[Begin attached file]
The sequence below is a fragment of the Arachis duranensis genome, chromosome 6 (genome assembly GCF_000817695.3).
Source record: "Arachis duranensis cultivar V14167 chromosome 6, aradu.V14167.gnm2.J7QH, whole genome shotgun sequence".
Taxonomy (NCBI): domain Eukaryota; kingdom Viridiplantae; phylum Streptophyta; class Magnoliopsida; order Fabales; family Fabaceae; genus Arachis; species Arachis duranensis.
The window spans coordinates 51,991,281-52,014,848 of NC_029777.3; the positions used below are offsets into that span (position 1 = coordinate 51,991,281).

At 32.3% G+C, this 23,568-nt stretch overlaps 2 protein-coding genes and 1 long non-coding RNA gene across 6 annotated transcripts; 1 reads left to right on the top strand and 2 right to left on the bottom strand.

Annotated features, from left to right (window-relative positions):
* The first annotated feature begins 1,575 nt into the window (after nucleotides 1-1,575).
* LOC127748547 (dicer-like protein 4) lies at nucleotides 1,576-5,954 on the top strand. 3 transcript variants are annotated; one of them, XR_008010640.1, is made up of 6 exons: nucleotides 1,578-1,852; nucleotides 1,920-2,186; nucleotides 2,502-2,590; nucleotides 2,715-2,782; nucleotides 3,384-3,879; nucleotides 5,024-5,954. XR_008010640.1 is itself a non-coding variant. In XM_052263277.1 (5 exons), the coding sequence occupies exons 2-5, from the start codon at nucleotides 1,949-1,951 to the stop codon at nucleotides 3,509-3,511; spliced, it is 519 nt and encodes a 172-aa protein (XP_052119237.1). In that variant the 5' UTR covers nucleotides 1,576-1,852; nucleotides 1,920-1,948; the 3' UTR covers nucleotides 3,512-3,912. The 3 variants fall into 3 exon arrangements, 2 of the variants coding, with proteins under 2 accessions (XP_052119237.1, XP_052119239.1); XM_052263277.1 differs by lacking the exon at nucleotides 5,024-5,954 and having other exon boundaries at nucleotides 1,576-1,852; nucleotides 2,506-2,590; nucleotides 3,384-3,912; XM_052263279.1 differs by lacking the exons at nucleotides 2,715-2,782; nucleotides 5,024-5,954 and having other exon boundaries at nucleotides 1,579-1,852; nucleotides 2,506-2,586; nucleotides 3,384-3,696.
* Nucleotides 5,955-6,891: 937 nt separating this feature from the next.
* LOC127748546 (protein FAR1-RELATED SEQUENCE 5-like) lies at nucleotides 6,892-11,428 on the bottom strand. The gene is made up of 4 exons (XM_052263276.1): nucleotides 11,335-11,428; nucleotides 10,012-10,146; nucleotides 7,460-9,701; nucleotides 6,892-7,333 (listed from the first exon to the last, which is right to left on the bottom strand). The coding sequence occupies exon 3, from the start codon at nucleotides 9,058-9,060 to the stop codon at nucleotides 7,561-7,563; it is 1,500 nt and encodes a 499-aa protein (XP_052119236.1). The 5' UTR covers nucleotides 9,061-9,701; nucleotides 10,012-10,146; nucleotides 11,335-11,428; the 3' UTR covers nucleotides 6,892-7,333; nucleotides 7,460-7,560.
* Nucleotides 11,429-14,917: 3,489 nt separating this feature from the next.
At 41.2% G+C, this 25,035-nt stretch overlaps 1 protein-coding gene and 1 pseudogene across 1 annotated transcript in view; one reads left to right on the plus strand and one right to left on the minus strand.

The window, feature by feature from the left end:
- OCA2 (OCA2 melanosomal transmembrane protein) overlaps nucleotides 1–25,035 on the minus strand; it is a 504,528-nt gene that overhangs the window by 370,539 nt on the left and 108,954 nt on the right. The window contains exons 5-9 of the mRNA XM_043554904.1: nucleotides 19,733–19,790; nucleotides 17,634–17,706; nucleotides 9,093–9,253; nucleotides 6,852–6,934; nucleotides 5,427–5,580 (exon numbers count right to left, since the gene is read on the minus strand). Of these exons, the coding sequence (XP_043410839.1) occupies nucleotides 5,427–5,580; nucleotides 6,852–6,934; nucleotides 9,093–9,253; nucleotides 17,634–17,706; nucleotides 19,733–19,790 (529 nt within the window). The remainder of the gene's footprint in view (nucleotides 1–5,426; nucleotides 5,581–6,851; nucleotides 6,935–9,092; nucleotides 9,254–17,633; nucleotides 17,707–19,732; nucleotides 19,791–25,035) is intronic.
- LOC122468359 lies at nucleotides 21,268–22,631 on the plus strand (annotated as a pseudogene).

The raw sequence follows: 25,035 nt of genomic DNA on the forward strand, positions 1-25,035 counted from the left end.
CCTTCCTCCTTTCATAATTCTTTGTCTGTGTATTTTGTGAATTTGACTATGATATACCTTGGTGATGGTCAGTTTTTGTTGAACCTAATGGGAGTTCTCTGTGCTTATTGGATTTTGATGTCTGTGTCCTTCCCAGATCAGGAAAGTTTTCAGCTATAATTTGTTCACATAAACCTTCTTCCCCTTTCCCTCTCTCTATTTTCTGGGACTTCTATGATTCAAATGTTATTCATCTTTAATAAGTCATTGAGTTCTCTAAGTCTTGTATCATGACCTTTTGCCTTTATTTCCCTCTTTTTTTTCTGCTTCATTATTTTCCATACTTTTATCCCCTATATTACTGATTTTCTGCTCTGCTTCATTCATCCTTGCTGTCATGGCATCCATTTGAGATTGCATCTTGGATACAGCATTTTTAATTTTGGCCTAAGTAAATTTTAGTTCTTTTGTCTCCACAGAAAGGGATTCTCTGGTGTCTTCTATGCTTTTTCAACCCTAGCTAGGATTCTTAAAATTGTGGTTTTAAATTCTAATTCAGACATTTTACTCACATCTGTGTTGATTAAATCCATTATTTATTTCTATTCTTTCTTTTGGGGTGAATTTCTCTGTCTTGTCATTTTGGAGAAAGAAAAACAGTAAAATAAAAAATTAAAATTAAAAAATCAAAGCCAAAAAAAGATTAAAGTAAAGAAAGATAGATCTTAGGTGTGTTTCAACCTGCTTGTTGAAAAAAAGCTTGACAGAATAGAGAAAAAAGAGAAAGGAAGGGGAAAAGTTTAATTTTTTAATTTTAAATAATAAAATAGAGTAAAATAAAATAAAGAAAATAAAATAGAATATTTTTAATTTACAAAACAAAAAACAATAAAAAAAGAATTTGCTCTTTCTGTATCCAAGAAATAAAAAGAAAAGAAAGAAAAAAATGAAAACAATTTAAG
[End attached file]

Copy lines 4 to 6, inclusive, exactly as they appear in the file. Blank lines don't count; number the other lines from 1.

The window spans coordinates 51,991,281-52,014,848 of NC_029777.3; the positions used below are offsets into that span (position 1 = coordinate 51,991,281).

At 32.3% G+C, this 23,568-nt stretch overlaps 2 protein-coding genes and 1 long non-coding RNA gene across 6 annotated transcripts; 1 reads left to right on the top strand and 2 right to left on the bottom strand.

Annotated features, from left to right (window-relative positions):